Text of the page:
When John Elkington coined the phrase the Triple Bottom Line in 1994 to measure company performance in corporate America, global business realized that the full cost of doing business cannot be measured by profit and economics alone butthat the cost of a company’s social and environmental impact should be considered as well.The same principle applies to the impact of quality in a company or the lack thereof. Philip Crosby presented the concept Quality is Free to business in his first book published in 1979 to change the way that organizations view quality. Traditionally, quality is considered an expense and a trade-off in business, but Crosby argues that it is not quality that is an expense, but the absence of quality which results in costly non-conformances, recalls, scrap and damaged reputation.
Despite this important work, the current business view of quality as an expense has not changed much. However, the change that has occurred is the global requirement by Clients and Original Equipment Manufacturers (OEMs) for their suppliers to implement some form of quality management system, and preferably be certified by recognized bodies of certification that subscribe to the International Standards Organization. Quality in operations, product and service is rapidly becoming a barrier-to-entry in international markets and across borders, and consequently, quality isnow viewed not only as a prescriptive exercise, but also as a necessary expense, particularly for small and medium enterprises (SME). If you were to ask any Director of an SME what his or her reasons are for implementing the ISO 9001:2015 Standard for Quality Management, the response is mostly likely becausetheirClientsdemand it. Very little consideration is given to the inherent value of a substantive quality philosophy and a management system implemented effectively, and how the measurement of the benefits of such a system can change a company’s strategy and competitive advantage.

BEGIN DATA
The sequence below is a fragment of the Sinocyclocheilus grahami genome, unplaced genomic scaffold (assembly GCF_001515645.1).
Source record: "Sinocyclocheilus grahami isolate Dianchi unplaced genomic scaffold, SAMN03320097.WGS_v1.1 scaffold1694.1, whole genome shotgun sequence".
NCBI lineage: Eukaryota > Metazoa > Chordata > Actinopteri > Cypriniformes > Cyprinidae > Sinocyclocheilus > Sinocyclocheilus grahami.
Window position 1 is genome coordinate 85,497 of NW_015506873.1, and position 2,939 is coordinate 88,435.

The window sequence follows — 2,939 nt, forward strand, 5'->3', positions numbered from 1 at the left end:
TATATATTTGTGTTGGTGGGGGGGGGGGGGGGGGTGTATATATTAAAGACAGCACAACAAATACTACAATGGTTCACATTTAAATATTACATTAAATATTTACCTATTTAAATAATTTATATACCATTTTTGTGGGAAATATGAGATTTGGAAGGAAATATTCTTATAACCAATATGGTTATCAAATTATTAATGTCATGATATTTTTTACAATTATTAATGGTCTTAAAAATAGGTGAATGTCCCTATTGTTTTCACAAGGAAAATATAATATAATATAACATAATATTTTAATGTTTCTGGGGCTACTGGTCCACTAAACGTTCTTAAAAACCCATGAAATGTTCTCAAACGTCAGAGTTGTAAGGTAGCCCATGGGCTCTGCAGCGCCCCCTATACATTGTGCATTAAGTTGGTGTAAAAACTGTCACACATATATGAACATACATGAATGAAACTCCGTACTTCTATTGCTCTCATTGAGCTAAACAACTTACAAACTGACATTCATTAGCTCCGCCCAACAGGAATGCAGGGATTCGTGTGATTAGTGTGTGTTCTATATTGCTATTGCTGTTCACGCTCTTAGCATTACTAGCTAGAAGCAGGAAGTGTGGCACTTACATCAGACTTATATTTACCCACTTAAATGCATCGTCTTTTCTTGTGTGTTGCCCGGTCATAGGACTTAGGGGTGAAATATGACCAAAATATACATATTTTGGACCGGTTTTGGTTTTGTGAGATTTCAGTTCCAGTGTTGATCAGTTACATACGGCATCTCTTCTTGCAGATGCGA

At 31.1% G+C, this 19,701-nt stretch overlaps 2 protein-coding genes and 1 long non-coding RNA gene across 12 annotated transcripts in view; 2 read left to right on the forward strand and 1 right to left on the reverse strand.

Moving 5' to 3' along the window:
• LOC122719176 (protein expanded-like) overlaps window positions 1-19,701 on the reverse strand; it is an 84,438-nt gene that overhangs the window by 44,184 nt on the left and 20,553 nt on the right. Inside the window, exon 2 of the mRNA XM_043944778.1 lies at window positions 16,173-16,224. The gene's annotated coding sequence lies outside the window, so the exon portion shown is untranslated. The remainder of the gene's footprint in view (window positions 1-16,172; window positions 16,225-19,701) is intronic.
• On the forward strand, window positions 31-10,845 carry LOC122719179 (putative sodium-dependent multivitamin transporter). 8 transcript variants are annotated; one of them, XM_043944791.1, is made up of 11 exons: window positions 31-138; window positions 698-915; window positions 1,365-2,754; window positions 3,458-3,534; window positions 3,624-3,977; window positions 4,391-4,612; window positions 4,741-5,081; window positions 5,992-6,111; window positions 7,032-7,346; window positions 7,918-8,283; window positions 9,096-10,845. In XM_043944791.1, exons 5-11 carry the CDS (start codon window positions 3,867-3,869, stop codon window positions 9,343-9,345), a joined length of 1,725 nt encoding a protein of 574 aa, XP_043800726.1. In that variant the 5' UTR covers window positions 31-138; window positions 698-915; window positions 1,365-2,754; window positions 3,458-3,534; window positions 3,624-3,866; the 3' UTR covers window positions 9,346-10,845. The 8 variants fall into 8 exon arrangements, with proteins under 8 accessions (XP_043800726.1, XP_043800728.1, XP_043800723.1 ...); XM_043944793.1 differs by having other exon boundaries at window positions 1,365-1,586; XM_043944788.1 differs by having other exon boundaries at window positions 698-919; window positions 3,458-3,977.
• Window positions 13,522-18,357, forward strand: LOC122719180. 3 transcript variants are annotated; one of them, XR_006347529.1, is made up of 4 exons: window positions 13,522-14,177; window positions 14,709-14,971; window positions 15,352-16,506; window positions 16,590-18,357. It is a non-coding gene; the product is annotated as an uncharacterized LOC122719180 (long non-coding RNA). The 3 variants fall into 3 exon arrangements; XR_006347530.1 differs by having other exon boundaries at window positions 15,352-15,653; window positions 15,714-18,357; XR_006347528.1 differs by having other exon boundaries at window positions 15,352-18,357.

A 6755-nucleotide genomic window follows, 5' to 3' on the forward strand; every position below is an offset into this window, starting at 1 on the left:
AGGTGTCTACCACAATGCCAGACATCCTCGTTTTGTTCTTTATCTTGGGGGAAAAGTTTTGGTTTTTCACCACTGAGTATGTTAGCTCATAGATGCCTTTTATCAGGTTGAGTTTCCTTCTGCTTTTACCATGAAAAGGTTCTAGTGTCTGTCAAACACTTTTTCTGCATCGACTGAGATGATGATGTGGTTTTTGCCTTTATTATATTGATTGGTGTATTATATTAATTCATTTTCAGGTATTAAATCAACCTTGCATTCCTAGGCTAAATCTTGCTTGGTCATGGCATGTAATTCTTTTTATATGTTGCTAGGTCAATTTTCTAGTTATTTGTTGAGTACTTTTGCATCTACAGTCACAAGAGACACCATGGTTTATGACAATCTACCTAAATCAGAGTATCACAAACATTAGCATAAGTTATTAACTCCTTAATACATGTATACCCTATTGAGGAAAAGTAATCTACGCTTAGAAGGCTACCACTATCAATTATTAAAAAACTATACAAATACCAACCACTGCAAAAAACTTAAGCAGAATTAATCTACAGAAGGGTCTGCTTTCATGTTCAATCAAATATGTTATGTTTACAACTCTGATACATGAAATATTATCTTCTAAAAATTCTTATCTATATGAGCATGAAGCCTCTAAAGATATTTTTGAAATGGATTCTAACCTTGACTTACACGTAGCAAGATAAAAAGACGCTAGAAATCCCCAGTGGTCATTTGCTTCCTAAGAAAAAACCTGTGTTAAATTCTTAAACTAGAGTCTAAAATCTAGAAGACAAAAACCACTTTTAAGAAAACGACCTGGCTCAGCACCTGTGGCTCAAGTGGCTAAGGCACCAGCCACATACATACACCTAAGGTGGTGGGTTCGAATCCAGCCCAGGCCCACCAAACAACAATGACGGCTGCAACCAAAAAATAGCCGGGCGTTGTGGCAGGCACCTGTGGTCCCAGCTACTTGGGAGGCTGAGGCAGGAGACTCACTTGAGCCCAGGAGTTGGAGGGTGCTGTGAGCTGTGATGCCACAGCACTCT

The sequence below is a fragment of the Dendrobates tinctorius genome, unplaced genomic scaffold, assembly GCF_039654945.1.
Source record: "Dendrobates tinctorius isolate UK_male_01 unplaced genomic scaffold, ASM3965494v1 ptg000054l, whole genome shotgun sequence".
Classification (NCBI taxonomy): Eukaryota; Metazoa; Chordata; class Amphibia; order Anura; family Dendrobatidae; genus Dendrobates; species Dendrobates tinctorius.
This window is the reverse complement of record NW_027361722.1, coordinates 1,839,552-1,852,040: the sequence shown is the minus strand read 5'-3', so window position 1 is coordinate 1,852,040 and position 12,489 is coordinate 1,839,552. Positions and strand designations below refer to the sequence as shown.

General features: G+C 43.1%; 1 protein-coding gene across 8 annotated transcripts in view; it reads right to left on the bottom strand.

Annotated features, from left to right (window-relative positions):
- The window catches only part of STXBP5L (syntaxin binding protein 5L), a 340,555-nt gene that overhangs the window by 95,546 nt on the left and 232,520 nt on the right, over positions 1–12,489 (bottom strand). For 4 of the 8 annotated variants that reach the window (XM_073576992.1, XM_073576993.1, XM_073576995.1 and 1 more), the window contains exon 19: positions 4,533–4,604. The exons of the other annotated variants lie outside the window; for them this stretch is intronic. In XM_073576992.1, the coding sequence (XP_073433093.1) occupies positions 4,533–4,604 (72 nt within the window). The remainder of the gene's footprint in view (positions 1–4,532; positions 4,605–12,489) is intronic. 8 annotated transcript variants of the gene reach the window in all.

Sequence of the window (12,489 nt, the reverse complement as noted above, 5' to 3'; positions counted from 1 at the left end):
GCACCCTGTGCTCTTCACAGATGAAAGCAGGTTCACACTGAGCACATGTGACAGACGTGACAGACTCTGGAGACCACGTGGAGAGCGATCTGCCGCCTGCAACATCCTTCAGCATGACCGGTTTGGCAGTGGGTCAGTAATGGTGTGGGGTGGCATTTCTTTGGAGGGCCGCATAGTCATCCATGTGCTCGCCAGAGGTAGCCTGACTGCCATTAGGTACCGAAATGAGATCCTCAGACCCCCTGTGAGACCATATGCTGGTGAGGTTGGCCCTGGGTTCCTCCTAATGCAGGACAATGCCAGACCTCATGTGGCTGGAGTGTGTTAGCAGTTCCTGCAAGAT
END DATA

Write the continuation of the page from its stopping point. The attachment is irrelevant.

If we were to measure quality in terms of its investment and benefits, rather than view it as an expense, how would such a change in perspective impact an organization, as well as the extended supply chain from supplier to manufacturer or service provider to Client and consumer? We foresee the impact would be significant and immense. Quality would change from a prescribed directive enforced on a company, to a voluntary and indispensable strategic imperative that adds value to all members of the organization and its stakeholders. The primary reason that business is unable to view and realize the financial benefit of quality is that current accounting systems are not designed and therefore not able to capture quality activity clearly, directly, and transparently. The measurement of quality from an investment perspective requires a combination of activity-based costing and process costing, depending on the industry in which the business operates. In essence, quality cost analysis needs to occur at an operational and transactional level which identifies the cost of discrete activities and offsets the costs against return-on-investment.
The secondary reason for ineffective cost measurement of quality value is that the relevant personnel who are responsible for doing so are not trained in the measurementof qualitynor experienced in the design and implementation of quality cost systems. To date these systems have been overly complicated and have demanded excessive input from an already stressed workforce, therefore not receiving the requisite attention and commitment to ensure effective implementation. Also, research with firms attempting the implementation of quality cost systems indicates that personnel do not understand the differentiation of the cost categories of prevention, appraisal, internal, external and opportunity costs; and therefore, only focus on internal costs, particularly the cost of non-conformance, which represents a small fraction of the total cost of quality, and a negative cost at that.